Champaign council wants to see contract before OK'ing probe of pepper spray incident

Champaign council wants to see contract before OK'ing probe of pepper spray incident

CHAMPAIGN -- City council members want to see a contract in front of them before they give the green light to a review of the circumstances surrounding a June 5 arrest and the police department's use-of-force policy.

On Tuesday, they were asked to give City Manager Steve Carter the authority to sign a contract valued at between $60,000 and $100,000 to retain an independent expert to, in part, conduct the investigation into a citizen complaint against a police officer.

Some council members said they wanted to give the city manager the authority on Tuesday night and one council member said he did not want to hire a consultant at all. But the consensus of the whole was to wait until a firm contract was ready to go, which will take several weeks.

That was the technical aspect of the vote, but the bulk of discussion revolved around how to address community concern over a controversial June 5 arrest, at which an officer pepper sprayed a man he apparently was attempting to arrest for jaywalking and the city's subsequent handling of the event.

"I would think good professionals welcome good professional investigations of themselves and others," said council member Tom Bruno.

Eight city council members wanted at least to see a contract in front of them, but some indicated that they could still be swayed one way or another about whether even to pursue another investigation into the incident and the department's use-of-force policy. The Illinois State Police and FBI have reviewed the arrest and found no violations of departmental policy or civil rights laws.

Bruno said those two investigations -- and an internal investigation into a citizen complaint during the summer -- were incomplete, and he's waiting to see a report he can rely on.

"I, for one, was very disappointed that the Illinois State Police didn't do a thorough investigation," Bruno said. "Everyone deserved that. Everyone. Especially the police officer involved."

Becky Dragoo, a Springfield field supervisor for the police union, chastised Carter on his handling of the situation. She said city officials improperly shifted blame onto police officers.

"If your policy is flawed, the fault lies with you, City Manager Carter, not with the troops on the street," she said.

She said city officials "exacerbated" a rocky relationship between the police department and some segments of the community.

"You and the police department administration set the policy, and our police officers followed it to the letter," Dragoo said.

Council member Paul Faraci was the only representative who voted to drop the issue. He said he received an overwhelming response from residents of his district in southwest Champaign.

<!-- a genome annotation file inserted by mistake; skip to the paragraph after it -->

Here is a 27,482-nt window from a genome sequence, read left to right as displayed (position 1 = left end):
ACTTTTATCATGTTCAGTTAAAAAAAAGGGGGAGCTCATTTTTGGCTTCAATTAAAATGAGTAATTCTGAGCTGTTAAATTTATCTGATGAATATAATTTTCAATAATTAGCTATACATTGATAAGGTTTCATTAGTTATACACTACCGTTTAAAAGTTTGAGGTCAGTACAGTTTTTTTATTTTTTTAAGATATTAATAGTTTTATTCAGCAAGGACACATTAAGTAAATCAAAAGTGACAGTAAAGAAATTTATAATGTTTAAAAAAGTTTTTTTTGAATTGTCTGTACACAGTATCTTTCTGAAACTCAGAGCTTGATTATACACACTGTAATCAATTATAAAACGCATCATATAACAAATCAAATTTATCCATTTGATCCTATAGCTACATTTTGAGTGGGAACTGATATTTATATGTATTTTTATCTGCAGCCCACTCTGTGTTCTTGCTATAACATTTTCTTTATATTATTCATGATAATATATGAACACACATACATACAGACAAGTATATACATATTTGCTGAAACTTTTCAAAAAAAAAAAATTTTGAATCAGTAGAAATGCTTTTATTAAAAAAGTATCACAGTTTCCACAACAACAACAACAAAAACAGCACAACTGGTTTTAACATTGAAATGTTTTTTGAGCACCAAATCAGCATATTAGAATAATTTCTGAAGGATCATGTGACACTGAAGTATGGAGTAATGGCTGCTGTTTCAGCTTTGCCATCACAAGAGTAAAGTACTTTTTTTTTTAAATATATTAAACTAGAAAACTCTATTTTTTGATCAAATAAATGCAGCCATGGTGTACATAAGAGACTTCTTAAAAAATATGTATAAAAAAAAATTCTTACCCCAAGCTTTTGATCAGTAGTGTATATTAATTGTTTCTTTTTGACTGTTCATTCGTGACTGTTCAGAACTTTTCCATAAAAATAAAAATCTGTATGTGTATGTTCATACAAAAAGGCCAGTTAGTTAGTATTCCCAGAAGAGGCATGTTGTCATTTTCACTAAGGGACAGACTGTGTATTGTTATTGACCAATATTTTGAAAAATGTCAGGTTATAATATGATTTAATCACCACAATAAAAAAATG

"Overwhelming is an understatement," Faraci said. "They are opposed to us spending money on this."

As city officials look to replace a retiring police chief, he said, addressing the concerns should be the first item on the new department head's agenda when that person is hired early next year.

"My expectation is that the new chief takes control of this situation," Faraci said.



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yeahokay wrote on December 14, 2011 at 12:12 am

Bruno had some good, strong points tonight as he oftentimes does. Granted, he is typically a bit of a bully when he forces those views down everyones throat- and rarely does he seem to allow his personal beliefs to take a backseat to what his constituents want.

I was incredibly impressed by Faraci's well-stated and intelligent comments tonight. It was nice to see someone stand up for what they believe in, even though he was standing alone.

Nice work tonight Faraci, advocating for responsible spending in the midst of what is supposedly an incredibly tight budget is the right thing to do.

The council was all over the place tonight with their opinions, assessments, thoughts and ideas for what this review is supposed to accomplish and why we're doing it in the first place. Many of those concepts were contradictory.

Unfortunately, while Ms. Dragoo had some interesting points this evening, nobody who matters will entertain them thanks to her inexcusable tactics and unprofessional delivery. The men and women of our police force deserve to be represented by someone who can serve them with more dignity than she proved capable of tonight.

Related side note: Alarmingly interesting to me is the fact that Ms. Dodds seems to be willing to fall on her sword for Steve Carter. He appears to be the greatest thing in her mind since sliced bread. Can anyone explain that for me? What's so great about Carter. He has always reminded me of the Governor in the old Dolly Parton/Burt Reynolds flick "The Best Little Whorehouse in Texas."

the-uniform wrote on December 14, 2011 at 1:12 am

$60,000-$100,000 for a private contractor to investigate what a Federal Government Agency has already cleared. If you want to fire a Police Officer then fire the Police Officer, why waste this much money on it. This could easily keep the front desk open from 7p-7a for a quite a while longer. 

james33 wrote on December 14, 2011 at 7:12 am

I agree Uniform, fire the police officer that has been cleared by 3 agencys that are not Professional. Save the $100,000 for more important issues..............Like when a person of a certain gender and certain race, drives recklessly and endangers the lives of everyone around and the officer has to tickle them with a feather to get them to cooperate. Yes Uniform, Save the money for Feathers, so the police can tickle these fools.

Joe American wrote on December 14, 2011 at 9:12 am

Does anyone know whether the City Managers (Carters) position is an appointed position or an elected position?  I've got to plead ignorant on this one, and I searched the web and couldn't find the answer.  And if it's an elected position, what is the election cycle for that position?